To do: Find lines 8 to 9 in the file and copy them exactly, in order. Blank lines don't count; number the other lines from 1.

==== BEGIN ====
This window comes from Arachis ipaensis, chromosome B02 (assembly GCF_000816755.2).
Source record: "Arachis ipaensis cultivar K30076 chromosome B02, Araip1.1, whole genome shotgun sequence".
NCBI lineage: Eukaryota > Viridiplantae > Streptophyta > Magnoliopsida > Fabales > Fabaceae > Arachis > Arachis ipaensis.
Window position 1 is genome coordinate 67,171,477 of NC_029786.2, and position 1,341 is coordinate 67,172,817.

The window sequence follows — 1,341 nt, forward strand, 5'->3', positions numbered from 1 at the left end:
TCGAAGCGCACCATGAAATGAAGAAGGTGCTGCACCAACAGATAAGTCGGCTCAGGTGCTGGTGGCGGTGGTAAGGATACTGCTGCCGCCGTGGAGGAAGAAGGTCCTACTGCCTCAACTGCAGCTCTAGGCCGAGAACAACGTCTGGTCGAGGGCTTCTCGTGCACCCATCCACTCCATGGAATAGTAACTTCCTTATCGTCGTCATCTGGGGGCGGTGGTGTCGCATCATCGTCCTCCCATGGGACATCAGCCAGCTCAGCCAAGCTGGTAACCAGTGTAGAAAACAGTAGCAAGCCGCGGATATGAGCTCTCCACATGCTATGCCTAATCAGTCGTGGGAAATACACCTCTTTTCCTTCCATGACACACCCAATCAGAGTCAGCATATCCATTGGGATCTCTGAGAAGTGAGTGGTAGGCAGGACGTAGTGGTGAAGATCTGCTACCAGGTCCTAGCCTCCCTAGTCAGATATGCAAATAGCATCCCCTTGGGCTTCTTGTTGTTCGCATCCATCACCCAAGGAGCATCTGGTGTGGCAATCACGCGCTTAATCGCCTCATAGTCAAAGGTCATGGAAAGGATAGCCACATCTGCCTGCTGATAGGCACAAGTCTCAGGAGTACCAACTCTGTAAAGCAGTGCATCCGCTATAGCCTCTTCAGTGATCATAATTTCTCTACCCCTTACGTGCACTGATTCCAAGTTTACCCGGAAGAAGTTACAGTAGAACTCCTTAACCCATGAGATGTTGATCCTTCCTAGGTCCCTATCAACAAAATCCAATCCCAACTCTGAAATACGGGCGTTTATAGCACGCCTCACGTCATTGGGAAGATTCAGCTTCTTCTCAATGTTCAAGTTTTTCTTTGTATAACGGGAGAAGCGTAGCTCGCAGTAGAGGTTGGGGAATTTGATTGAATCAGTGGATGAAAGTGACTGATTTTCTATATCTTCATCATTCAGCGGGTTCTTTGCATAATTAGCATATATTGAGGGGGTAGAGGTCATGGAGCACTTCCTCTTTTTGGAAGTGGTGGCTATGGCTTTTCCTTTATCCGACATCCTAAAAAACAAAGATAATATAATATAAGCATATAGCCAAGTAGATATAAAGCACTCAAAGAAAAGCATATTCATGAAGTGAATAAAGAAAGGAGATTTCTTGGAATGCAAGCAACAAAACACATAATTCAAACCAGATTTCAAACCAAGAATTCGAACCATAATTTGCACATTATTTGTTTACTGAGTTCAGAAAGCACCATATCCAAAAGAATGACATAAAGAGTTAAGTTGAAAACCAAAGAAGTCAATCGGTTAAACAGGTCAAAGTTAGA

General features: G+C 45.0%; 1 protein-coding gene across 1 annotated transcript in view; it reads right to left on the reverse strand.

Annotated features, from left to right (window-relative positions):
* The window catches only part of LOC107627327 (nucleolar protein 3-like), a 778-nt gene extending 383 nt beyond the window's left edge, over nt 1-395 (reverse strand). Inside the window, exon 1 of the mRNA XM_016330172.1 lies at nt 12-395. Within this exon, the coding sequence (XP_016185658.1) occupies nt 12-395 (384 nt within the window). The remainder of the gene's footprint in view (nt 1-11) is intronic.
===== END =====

Annotated features, from left to right (window-relative positions):
* The window catches only part of LOC107627327 (nucleolar protein 3-like), a 778-nt gene extending 383 nt beyond the window's left edge, over nt 1-395 (reverse strand). Inside the window, exon 1 of the mRNA XM_016330172.1 lies at nt 12-395. Within this exon, the coding sequence (XP_016185658.1) occupies nt 12-395 (384 nt within the window). The remainder of the gene's footprint in view (nt 1-11) is intronic.